WASHINGTON — President Trump on Wednesday urged members of his new voter fraud commission to approach their task with “a very open mind,” despite having spent months making unfounded claims, without evidence, that millions of fraudulent ballots had been cast against him.

Speaking at the first meeting of the Presidential Advisory Commission on Election Integrity, Trump also questioned the motives of states that have refused to comply with the commission’s request for extensive personal voter information, suggesting they had something to hide.

“If any state does not want to share this information, one has to wonder what they’re worried about,” he said. “There’s something. There always is.”

Meanwhile, Kris Kobach, the vice chair of the commission, said in an interview with MSNBC that “we may never know” whether Trump’s 2016 rival Hillary Clinton really won the popular vote.

“We will probably never know the answer to that question, because even if you could prove that a certain number of votes were cast by ineligible voters, for example, you wouldn’t know how they voted,” said Kobach, who is also Kansas’s Secretary of State.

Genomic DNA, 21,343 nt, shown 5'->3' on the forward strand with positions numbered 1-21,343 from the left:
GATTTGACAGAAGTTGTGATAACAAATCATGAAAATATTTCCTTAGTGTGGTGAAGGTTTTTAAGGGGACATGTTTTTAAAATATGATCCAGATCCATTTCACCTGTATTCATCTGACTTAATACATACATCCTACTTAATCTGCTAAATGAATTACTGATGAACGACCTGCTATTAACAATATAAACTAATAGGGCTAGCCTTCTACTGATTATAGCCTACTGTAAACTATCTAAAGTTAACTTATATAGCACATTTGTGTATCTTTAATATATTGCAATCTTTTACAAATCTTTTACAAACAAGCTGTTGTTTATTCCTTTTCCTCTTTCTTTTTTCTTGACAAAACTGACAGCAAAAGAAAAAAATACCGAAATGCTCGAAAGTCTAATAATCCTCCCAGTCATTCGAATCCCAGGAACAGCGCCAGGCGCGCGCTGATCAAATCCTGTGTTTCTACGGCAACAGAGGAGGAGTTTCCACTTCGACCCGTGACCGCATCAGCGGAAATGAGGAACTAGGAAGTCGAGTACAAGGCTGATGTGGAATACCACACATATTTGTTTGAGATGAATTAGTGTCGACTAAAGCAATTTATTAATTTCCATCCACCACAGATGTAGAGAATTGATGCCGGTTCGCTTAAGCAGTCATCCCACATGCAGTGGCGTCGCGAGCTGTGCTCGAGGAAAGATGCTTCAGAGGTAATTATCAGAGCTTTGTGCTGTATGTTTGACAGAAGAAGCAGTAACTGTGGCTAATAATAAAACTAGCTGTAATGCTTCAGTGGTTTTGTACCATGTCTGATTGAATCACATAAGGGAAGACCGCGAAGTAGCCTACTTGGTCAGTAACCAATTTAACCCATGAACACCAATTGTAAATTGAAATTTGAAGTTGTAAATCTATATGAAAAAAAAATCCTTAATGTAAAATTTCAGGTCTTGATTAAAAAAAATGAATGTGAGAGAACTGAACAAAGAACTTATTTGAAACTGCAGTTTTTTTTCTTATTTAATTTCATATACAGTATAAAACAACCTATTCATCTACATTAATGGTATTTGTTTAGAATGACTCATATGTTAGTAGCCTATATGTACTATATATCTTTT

Trump won the Electoral College by a comfortable margin, but Clinton won the popular vote by nearly 2.9 million votes.

Even before their first meeting, the commission had drawn outrage over a request to each state for reams of personal voter information, including voter names, voting histories and party affiliations. Aides to Vice President and commission chair Mike Pence said they only asked for information that was already publicly available.

But at least 17 states, plus Washington, D.C. have rebuffed the request, citing privacy concerns and a fear that complying would legitimize the unproven idea that voter fraud is widespread. The requests have also sparked multiple lawsuits.

Critics see the commission as part of a conservative campaign to strip minority voters and poor people from the voter rolls, and to justify unfounded claims made by a president who was angry about losing the popular vote.